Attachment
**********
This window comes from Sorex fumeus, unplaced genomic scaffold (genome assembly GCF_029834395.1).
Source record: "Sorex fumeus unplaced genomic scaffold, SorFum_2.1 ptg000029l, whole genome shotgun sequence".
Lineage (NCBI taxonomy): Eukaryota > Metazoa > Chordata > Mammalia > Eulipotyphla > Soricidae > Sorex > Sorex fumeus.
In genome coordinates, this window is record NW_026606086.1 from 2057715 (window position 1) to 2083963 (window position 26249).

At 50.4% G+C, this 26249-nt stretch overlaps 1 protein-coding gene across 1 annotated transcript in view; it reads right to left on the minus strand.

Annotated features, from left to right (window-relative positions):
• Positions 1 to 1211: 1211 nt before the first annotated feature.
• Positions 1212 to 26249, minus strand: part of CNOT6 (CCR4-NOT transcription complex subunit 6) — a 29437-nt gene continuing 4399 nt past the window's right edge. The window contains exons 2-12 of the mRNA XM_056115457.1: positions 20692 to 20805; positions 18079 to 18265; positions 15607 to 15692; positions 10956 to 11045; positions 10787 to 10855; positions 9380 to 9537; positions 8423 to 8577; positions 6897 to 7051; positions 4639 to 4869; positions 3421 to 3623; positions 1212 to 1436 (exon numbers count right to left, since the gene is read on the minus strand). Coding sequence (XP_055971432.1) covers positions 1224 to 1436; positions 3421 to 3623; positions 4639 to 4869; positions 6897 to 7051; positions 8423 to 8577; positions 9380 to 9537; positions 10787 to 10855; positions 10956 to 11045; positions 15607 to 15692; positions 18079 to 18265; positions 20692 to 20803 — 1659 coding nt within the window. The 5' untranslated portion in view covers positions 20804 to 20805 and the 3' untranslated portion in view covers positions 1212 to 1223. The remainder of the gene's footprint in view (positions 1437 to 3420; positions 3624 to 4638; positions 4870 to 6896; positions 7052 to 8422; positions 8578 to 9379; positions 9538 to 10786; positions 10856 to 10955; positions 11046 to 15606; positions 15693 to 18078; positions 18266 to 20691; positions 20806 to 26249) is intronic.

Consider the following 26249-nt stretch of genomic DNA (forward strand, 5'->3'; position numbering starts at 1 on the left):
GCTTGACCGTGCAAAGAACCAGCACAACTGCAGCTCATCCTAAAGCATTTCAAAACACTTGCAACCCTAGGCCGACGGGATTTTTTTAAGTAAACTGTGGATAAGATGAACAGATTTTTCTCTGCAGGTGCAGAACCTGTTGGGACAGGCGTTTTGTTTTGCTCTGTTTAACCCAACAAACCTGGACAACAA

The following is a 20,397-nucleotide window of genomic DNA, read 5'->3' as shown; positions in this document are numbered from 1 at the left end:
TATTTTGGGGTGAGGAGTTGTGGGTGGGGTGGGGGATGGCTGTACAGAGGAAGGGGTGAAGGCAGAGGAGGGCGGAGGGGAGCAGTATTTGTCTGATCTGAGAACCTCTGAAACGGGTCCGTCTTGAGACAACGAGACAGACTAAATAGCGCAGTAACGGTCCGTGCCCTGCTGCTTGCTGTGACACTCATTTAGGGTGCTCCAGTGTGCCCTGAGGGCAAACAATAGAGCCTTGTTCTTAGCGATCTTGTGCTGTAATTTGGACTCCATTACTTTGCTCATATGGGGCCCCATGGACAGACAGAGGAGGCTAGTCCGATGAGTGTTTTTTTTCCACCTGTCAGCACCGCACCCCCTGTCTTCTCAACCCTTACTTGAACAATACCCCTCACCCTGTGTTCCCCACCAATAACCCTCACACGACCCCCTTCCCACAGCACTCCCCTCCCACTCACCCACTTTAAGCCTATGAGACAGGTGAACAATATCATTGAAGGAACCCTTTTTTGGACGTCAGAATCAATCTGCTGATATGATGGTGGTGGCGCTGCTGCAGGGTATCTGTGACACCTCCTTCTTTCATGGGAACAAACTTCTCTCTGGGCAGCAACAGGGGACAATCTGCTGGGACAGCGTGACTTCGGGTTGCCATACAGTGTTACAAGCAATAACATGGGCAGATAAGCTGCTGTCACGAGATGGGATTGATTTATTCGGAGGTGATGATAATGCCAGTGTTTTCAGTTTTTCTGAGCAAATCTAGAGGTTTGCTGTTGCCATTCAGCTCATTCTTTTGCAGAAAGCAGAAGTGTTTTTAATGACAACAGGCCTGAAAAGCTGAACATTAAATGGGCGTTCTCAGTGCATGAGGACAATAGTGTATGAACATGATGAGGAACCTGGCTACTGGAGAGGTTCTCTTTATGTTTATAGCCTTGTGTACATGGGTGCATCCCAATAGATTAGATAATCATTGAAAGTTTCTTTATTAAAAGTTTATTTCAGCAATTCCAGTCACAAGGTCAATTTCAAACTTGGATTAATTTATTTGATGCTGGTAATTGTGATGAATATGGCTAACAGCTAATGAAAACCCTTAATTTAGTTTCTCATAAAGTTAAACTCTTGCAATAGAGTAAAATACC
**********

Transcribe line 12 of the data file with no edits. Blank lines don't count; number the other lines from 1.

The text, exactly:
TATTTTGGGGTGAGGAGTTGTGGGTGGGGTGGGGGATGGCTGTACAGAGGAAGGGGTGAAGGCAGAGGAGGGCGGAGGGGAGCAGTATTTGTCTGATCTGAGAACCTCTGAAACGGGTCCGTCTTGAGACAACGAGACAGACTAAATAGCGCAGTAACGGTCCGTGCCCTGCTGCTTGCTGTGACACTCATTTAGGGTGCTCCAGTGTGCCCTGAGGGCAAACAATAGAGCCTTGTTCTTAGCGATCTTGTGCTGTAATTTGGACTCCATTACTTTGCTCATATGGGGCCCCATGGACAGACAGAGGAGGCTAGTCCGATGAGTGTTTTTTTTCCACCTGTCAGCACCGCACCCCCTGTCTTCTCAACCCTTACTTGAACAATACCCCTCACCCTGTGTTCCCCACCAATAACCCTCACACGACCCCCTTCCCACAGCACTCCCCTCCCACTCACCCACTTTAAGCCTATGAGACAGGTGAACAATATCATTGAAGGAACCCTTTTTTGGACGTCAGAATCAATCTGCTGATATGATGGTGGTGGCGCTGCTGCAGGGTATCTGTGACACCTCCTTCTTTCATGGGAACAAACTTCTCTCTGGGCAGCAACAGGGGACAATCTGCTGGGACAGCGTGACTTCGGGTTGCCATACAGTGTTACAAGCAATAACATGGGCAGATAAGCTGCTGTCACGAGATGGGATTGATTTATTCGGAGGTGATGATAATGCCAGTGTTTTCAGTTTTTCTGAGCAAATCTAGAGGTTTGCTGTTGCCATTCAGCTCATTCTTTTGCAGAAAGCAGAAGTGTTTTTAATGACAACAGGCCTGAAAAGCTGAACATTAAATGGGCGTTCTCAGTGCATGAGGACAATAGTGTATGAACATGATGAGGAACCTGGCTACTGGAGAGGTTCTCTTTATGTTTATAGCCTTGTGTACATGGGTGCATCCCAATAGATTAGATAATCATTGAAAGTTTCTTTATTAAAAGTTTATTTCAGCAATTCCAGTCACAAGGTCAATTTCAAACTTGGATTAATTTATTTGATGCTGGTAATTGTGATGAATATGGCTAACAGCTAATGAAAACCCTTAATTTAGTTTCTCATAAAGTTAAACTCTTGCAATAGAGTAAAATACC